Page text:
Retinal detachment is a condition, in which the retina is partly released from its underlying layers and can no longer function at that location. Usually, people with retinal detachment suddenly see dark floating particles and flashes of light. It is a serious condition that leads to blindness when it is not treated.


The entire space in the eye between the lens and the retina is filled with vitreous. Aging changes the composition of the vitreous. The vitreous shrinks slightly and gradually pulls back from the retina. This is a normal aging process. At a given moment, the vitreous lets go of the retina. As a result, cracks in the retina and bleeding in the eye can occur. Due to such a crack, moisture can get under the retina, causing the retina to be released. This is called retinal detachment. Apart from age, there are other factors that increase the risk of retinal detachment:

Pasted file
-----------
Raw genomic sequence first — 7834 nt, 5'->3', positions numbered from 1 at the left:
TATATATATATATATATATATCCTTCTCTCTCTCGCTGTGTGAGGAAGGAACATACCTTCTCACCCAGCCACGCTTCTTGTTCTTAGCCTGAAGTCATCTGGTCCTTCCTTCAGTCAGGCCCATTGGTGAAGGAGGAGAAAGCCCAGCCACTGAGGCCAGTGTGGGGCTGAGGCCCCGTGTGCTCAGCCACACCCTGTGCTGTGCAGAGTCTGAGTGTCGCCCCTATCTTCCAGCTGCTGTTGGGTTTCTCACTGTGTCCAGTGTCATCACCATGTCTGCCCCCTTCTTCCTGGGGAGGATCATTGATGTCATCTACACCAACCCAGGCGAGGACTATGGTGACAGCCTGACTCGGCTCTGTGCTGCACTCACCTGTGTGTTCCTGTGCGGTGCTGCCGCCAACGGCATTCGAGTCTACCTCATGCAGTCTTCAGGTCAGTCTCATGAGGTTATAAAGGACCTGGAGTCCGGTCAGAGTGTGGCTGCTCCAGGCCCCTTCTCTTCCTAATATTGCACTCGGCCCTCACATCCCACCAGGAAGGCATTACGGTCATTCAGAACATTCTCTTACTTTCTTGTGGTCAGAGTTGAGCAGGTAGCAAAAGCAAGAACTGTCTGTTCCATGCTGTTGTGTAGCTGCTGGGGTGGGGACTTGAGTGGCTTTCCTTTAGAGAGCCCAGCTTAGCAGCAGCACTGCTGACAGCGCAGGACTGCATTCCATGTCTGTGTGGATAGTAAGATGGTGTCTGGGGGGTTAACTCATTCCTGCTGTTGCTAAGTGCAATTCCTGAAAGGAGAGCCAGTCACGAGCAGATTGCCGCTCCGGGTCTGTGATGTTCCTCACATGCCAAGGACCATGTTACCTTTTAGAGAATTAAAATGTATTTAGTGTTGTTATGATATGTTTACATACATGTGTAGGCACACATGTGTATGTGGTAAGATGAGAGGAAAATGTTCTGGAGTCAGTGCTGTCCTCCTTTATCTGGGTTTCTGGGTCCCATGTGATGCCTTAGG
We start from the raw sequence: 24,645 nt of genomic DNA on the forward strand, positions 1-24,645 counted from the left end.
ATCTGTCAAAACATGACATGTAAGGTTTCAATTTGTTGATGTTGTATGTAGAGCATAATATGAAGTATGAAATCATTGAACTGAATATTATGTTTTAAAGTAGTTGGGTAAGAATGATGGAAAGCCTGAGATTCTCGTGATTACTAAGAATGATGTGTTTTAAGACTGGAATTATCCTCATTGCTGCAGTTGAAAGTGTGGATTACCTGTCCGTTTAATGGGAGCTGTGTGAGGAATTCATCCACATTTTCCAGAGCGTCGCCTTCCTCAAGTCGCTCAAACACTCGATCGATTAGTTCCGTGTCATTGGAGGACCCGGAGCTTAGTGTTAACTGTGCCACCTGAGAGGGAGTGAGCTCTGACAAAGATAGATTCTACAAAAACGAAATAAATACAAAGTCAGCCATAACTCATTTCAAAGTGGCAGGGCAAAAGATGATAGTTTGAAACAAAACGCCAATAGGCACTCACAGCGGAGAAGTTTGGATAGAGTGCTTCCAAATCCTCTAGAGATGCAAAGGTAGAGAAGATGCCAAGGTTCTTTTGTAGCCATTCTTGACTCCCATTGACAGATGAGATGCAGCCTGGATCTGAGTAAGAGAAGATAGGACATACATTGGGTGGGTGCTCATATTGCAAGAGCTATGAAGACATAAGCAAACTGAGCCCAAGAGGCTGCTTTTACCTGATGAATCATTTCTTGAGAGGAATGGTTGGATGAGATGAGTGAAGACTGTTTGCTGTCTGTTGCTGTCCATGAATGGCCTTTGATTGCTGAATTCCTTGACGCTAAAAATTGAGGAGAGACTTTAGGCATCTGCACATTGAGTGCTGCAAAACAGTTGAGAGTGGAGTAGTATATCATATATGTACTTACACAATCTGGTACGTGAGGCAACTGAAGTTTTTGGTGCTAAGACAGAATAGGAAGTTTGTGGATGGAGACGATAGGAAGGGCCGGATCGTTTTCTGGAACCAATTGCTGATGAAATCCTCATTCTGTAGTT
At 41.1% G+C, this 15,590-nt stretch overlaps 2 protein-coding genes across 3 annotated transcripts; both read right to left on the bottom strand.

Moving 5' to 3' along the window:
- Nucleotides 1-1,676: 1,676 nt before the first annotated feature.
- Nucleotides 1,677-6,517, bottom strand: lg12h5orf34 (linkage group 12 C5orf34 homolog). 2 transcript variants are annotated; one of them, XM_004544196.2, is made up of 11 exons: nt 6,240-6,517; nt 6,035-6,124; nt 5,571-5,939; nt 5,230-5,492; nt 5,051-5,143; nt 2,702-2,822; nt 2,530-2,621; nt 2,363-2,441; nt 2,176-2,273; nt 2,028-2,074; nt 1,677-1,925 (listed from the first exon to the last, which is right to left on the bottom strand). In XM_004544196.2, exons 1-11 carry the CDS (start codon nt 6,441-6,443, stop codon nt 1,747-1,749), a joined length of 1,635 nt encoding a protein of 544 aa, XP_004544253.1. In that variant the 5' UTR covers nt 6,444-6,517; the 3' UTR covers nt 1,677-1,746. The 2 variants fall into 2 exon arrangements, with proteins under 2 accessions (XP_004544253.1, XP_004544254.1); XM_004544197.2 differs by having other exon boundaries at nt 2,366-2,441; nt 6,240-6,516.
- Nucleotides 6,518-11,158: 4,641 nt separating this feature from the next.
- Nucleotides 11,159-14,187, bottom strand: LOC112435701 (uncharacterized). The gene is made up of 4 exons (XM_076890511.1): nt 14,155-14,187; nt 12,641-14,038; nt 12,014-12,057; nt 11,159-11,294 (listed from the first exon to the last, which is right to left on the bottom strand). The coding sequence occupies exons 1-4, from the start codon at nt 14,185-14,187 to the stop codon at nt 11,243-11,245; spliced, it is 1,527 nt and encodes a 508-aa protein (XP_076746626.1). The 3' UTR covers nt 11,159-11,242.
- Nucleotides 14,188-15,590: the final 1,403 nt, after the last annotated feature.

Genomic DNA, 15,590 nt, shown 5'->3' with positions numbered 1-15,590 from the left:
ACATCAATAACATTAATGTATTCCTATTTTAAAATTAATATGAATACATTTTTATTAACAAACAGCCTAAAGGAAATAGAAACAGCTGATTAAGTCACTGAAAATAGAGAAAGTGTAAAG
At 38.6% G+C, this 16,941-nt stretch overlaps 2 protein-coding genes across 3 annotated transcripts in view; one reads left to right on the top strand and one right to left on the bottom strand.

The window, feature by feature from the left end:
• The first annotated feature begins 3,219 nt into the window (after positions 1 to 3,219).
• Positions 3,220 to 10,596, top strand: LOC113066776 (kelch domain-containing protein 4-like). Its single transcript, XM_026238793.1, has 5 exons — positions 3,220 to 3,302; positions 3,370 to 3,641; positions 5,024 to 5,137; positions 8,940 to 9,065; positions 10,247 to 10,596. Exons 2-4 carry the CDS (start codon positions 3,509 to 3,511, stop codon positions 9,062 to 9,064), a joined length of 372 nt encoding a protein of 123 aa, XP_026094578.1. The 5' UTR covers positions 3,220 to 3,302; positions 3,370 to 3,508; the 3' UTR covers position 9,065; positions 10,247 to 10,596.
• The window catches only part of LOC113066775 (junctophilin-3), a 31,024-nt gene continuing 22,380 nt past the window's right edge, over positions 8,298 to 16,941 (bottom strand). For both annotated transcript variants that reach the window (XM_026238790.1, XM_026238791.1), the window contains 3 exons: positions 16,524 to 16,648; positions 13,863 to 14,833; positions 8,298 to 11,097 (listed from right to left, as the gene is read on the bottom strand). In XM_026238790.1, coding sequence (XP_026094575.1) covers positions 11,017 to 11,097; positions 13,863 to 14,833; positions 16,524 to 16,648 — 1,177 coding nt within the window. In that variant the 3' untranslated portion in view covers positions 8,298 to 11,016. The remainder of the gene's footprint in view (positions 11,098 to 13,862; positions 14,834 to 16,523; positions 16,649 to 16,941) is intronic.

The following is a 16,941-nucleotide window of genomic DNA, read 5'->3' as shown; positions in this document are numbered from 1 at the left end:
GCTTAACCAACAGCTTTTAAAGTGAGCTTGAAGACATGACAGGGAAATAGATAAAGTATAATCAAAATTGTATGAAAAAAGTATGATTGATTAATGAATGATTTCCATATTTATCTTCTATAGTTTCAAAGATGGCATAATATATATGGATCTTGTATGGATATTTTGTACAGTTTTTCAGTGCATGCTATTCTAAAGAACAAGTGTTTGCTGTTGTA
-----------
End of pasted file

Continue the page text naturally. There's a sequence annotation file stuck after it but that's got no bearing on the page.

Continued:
The symptoms of retinal detachment are often preceded by symptoms of the disease which caused the retinal detachment. The retinal detachment itself can have the following signs and symptoms:


Retinal detachment is determined by the ophthalmologist after performing the following examinations:


There are several methods to treat retinal detachment:


About ninety percent of the operations succeed in getting the retina back into position and keeping it that way. Sometimes, multiple operations are required. Successful intervention usually restores the field of vision (the environment). Recovery of visual acuity is dependent on several factors. The most important factor is whether the retinal detachment has reached the center of the retina (the macula). If this is the case, recovery will be incomplete.


It is possible that before and/or after retina surgery, posture advice is given by the retina surgeon. How often and how long a posture must be assumed, depends on the retinal condition and retinal surgery.
Tips to spare the eyes: